Thursday, May 07, 2015

The Virtuous Cycle

Last week we have a celebration of the new CS graduates at Georgia Tech where each graduating student says what their plans are for next year. Other than the few going to grad school, they all have great jobs but the difference I see this year is how many are staying in Atlanta. Any CS student who wants to stay in Atlanta can find a great job in Atlanta.

A large number of companies are moving their headquarters or established large facilities in the Atlanta area and the reasons they give almost always include the students and researchers at Georgia Tech. We're starting to grow a good start-up culture here as well. 

Companies in Atlanta want our students and our research. That helps add to the prestige of Georgia Tech which in turn draws more companies. A virtuous cycle. A similar story is playing out in several other cities across the country and I even saw it in tiny but growing Bozeman where I visited Montana State earlier this week. Computer Science these days plays a major role if not the largest role in many of these industries.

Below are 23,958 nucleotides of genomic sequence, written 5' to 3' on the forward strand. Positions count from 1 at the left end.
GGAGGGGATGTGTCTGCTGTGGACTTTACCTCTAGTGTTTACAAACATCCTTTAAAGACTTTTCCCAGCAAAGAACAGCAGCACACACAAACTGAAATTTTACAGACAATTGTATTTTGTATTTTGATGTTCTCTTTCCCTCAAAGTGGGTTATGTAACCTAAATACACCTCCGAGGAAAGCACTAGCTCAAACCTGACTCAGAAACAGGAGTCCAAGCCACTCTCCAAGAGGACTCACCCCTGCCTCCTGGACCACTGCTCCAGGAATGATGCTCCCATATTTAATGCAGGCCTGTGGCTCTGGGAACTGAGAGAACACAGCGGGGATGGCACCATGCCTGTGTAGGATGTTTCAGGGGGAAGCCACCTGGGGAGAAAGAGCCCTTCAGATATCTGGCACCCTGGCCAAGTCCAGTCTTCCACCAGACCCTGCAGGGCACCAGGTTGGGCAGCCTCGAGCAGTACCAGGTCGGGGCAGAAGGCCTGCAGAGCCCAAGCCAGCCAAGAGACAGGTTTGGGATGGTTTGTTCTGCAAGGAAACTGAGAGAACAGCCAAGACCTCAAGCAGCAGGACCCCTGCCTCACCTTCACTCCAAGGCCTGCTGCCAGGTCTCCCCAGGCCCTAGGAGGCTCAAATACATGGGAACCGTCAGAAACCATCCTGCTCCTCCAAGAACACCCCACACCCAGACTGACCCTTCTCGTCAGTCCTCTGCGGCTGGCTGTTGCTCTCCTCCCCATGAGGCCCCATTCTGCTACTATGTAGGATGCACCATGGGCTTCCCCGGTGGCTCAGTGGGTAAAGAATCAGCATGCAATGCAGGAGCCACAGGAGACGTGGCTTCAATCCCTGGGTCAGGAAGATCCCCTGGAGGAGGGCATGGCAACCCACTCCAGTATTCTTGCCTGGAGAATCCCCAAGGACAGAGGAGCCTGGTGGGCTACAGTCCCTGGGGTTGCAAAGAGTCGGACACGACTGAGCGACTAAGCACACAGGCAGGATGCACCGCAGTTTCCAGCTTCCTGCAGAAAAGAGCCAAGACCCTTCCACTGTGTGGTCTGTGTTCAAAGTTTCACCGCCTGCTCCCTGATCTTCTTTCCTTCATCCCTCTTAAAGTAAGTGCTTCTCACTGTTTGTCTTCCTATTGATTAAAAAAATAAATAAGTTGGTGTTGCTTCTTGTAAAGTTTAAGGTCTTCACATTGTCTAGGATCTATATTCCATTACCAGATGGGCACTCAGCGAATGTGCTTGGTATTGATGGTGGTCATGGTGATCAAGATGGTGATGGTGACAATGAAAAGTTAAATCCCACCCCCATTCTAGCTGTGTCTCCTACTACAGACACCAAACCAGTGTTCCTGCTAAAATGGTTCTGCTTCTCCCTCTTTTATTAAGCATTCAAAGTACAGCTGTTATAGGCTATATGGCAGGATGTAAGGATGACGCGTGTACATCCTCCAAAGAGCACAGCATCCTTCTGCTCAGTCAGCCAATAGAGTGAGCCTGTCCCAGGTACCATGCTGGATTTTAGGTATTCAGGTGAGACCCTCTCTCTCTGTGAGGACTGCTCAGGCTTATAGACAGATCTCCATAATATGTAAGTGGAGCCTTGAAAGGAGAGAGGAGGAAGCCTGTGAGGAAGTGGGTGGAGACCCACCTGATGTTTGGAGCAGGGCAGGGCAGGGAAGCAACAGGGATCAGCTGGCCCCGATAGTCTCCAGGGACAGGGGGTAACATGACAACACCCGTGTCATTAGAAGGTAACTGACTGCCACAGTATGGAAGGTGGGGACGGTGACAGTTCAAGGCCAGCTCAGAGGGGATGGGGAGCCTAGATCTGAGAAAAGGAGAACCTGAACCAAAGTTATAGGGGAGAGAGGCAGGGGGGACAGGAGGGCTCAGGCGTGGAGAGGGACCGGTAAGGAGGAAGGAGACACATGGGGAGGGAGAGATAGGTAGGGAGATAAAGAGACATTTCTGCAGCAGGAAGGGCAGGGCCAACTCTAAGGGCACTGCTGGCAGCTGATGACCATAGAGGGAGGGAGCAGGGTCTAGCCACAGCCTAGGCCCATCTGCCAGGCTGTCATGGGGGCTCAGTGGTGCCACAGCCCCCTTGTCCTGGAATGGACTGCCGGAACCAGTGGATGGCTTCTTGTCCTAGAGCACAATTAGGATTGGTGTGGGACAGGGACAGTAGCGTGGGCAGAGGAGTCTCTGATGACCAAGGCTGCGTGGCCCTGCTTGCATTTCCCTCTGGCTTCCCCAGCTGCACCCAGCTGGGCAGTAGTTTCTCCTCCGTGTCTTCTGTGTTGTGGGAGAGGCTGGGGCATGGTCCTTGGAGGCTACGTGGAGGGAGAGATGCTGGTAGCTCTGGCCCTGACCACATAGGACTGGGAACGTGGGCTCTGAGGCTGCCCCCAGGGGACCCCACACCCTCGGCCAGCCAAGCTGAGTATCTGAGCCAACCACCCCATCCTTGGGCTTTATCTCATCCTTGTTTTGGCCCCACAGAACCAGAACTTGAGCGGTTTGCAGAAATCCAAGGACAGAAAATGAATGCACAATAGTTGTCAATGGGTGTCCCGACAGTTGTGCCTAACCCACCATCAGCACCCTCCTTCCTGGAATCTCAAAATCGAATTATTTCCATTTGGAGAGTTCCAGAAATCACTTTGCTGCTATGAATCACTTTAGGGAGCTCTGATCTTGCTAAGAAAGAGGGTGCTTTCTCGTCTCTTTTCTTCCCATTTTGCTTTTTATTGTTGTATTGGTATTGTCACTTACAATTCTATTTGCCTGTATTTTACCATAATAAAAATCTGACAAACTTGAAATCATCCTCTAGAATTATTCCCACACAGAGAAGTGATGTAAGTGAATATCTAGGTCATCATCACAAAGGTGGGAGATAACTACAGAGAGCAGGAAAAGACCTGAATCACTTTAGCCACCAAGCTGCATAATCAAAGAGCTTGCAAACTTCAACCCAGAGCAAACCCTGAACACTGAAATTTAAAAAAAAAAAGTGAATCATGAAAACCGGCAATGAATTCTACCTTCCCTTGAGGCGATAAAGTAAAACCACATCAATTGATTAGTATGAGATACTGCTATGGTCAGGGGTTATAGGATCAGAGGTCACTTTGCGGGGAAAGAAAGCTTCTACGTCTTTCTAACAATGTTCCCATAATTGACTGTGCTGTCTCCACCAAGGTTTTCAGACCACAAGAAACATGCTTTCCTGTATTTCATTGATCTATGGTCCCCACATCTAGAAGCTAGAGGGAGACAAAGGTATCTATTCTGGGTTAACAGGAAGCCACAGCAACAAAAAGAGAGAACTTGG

All this growth leads to challenges such as finding the people and resources to meet the growing demands. All told though a good problem to have.

We don't want the success of the STEM fields to come at the expense of the rest of academics. It shouldn't have to be CS vs Classics, Physics or Philosophy. How we make it all successful will be the great challenge in higher education in the years to come.

1 comment:

  1. The culture shift at many academic institutions is towards the $$ of STEM. It's why UMD just placed a future-success tax on three disciplines. What better way to further devalue non-STEM courses students are "forced to take" and other majors on the campus?